Gradual, mellow, and delicately bittersweet, Zoku Natsume Yuujinchou is a perfect follow-up for all the fans left wanting more by the preceding season. Indeed, Zoku Natsume Yuujinchou takes all the staple elements of the first season – similarly themed tragedies infused with tender sentimentality – and then adds some intense conflicts for extra kick. Nonetheless, while the material here will feel mostly familiar, it also offers more giggle-out-loud comedy, more proactive ghost-busting, and more emotionally rewarding developments between the two lead characters.
The plot progresses in a smooth succession of gentle build-ups followed by powerful climaxes; while the majority of stories present recycled themes about youkai and their human friends, there exist two distinct high points that ensure Zoku Natsume Yuujinchou remains a memorable experience. The first is in episode seven, where an unexpectedly compromised Natsume battles one of the spookiest enemies yet. The second is the concluding three-episode arc, arguably one of the most absorbing insights into the series’ Shinto lore. Apart from this, viewers can look forward to episodes involving a secret guild of youkai hunters and several amusing revelations about Reiko’s antics.
Of course, Natsume’s personal development throughout – as evidenced by his more active questioning of his place in the world – adds depth and continuity to the otherwise whimsical, disconnected external struggles.
Zoku Natsume Yuujinchou owes much of its dreamlike charm to the subdued pastels and watercolour haze of its backgrounds. Often, it chooses evocative still shots and beatific scenery over flashy lighting effects or jarring camera work. On the other hand, while character designs are simple, the inherent quality of the animation – smooth motion, idiosyncratic monster designs, pretty concepts – indicates a respectable budget and a creative design team.
As with the first season, the ending theme steals the show; ‘Aishiteru’ by Kourin is a touching, emotionally stirring song with one of the loveliest melodies of 2009. It adds an extra sense of emotional fulfilment to the end of every episode and I never passed a chance to listen to it again.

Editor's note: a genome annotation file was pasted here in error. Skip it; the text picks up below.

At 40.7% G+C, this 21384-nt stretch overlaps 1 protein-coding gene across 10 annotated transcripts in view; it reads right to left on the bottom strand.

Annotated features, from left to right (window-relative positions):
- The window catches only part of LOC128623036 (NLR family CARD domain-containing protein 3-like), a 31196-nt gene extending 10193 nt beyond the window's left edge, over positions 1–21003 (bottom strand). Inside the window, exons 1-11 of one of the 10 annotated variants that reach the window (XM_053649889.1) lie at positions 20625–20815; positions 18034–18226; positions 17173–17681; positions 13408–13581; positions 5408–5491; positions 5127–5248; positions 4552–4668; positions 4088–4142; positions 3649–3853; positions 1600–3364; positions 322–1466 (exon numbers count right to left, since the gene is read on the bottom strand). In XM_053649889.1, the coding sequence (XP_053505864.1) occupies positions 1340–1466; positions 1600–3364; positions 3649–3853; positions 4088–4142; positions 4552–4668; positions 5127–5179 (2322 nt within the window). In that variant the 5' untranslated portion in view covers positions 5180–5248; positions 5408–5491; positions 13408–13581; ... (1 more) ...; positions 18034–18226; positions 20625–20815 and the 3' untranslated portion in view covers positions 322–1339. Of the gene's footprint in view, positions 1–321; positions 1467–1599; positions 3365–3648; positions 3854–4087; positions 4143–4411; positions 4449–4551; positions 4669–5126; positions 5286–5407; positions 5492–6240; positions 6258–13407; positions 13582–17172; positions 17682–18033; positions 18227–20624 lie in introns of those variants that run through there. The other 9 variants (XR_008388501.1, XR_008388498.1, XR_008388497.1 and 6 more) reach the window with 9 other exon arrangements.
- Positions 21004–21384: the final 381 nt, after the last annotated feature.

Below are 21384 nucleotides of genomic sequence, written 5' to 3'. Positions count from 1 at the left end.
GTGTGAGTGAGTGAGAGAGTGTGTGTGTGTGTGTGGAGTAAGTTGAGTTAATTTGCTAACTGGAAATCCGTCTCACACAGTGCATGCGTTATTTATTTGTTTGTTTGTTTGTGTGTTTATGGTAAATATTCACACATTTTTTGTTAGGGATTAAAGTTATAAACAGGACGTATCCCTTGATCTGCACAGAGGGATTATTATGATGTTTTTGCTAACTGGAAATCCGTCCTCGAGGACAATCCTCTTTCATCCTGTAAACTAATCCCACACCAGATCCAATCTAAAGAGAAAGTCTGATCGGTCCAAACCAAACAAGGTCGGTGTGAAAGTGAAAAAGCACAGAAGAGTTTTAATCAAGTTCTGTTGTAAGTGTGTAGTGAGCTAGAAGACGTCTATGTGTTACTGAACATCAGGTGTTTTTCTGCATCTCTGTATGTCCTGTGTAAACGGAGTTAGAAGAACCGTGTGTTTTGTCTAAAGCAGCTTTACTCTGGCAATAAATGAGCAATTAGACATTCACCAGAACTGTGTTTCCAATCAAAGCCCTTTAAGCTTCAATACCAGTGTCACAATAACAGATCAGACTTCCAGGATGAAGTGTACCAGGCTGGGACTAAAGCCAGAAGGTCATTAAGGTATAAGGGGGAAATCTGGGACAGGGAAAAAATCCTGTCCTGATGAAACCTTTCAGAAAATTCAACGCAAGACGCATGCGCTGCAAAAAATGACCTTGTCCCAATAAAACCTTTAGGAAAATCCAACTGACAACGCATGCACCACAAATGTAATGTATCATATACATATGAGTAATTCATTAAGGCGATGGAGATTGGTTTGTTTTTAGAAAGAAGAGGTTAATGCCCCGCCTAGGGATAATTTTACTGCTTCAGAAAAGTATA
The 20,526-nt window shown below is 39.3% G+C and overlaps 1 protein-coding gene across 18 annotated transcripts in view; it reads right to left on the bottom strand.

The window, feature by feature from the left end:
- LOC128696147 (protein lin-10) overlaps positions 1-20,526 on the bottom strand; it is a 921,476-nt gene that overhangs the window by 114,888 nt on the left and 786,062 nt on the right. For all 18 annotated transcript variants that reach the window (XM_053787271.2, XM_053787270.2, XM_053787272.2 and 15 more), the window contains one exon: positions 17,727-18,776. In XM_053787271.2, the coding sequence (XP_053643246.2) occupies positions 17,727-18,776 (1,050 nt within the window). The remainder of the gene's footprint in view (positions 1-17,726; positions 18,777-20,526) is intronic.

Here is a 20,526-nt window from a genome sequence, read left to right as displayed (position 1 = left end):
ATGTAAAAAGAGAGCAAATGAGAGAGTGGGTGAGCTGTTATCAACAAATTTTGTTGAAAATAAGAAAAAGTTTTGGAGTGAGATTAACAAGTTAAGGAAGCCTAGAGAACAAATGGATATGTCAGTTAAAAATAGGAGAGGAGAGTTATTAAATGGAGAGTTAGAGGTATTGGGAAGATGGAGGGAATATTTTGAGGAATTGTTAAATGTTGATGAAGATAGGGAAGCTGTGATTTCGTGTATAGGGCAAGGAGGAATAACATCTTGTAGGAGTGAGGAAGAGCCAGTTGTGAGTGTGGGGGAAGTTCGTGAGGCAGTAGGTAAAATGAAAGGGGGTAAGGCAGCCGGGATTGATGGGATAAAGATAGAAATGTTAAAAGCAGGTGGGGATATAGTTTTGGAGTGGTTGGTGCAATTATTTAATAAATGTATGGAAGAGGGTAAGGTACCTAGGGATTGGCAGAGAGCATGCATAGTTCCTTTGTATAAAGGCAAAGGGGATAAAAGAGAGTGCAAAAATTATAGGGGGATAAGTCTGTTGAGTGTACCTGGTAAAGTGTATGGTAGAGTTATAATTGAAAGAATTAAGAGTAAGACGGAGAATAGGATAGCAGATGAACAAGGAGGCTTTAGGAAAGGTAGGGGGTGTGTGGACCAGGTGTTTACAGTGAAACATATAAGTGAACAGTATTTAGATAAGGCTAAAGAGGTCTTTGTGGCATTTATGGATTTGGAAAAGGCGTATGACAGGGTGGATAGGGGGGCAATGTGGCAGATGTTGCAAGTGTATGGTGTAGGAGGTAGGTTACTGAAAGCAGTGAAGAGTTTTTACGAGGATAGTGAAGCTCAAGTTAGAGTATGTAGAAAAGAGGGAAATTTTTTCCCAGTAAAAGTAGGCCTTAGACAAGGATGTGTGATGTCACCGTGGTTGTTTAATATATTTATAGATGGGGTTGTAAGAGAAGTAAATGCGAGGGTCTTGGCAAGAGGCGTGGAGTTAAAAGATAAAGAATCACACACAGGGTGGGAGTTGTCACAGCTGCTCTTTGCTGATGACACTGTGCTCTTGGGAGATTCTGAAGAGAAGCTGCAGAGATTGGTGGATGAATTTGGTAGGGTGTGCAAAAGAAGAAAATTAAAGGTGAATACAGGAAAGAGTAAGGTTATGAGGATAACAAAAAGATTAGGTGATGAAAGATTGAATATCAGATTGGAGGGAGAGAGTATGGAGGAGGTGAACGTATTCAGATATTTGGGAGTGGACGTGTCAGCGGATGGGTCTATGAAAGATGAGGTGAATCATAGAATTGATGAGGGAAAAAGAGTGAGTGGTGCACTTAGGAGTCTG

Much of the in-episode audio comes directly from the preceding season – more whimsical flute sounds, bells, and xylophones that exist merely to bolster the quietness of the show than to enhance the scenes. Since the approach works well by contributing to the mood rather than overpowering it, this is certainly a case of not fixing what isn’t broken.
While the majority of the cast consists of nothing more than walk-on characters with mild but delightful personalities, the three central protagonists deliver wonderfully involving performances and evince new facets and depths.
Specifically, Natsume makes decisions with more confidence, often vocalising his opinions whereas he might have simply stood by and observed in the first season. This is a positive step for the series as it distinguishes itself further from its more successful cousins such as Mushishi, whose central character Ginko remains distantly static across time.
Moreover, Natsume and Nyanko-sensei’s relationship has strengthened to incorporate an easy-going humour rather than the awkward mutual interest of the first season. The script puts new emphasis upon how well they play together, function as a team and, in particular, how Nyanko-sensei becomes subtly attuned to Natsume’s solitariness. Considering their less cosy attitude toward each other in the preceding season, theirs is definitely a dynamic relationship full of all the things that make pairings believable – quiet togetherness, arguments, in-jokes, and meaningful dialogue.
In a surprising twist, the third character who makes this season worth the wait is Natsume’s dead grandmother Reiko. Her retrospective role, viewed through flashbacks, takes centre stage in a few episodes. Many of Natsume’s adventures directly relate to her and, as well as advancing Natsume’s personal journey, reveal a lot about the kind of person she was. Indeed, Reiko turns out to be a captivating individual with a charismatic mix of audaciousness and kindness.
While the story reserves the choicest development only for its chief characters, this biased approach also leads to rich, immediately lovable protagonists whose sentimental journeys come to mean all the more.
Zoku Natsume Yuujinchou is an exercise in hushed gracefulness and innocent wit; it weaves a tale so soul-purifyingly good that it easily tops any respectable list of feel-good anime. Unfortunately, as with its predecessor, its very quietness will leave many anime fans ignorant of its existence. Don’t be one of them.
Life continues as normal for Natsume - he still lives with the friendly Fujiwaras, walks home with his school friends, and spends his free time adventuring with spirits! However, as his encounters soon reveal, the relationship between spirits and humans is a delicate one and not always friendly either. As Natsume slowly uncovers the mystery of his grandmother Reiko as well as his own unique purpose, can he use the Book of Friends to reconcile the needs of spirits and humans?
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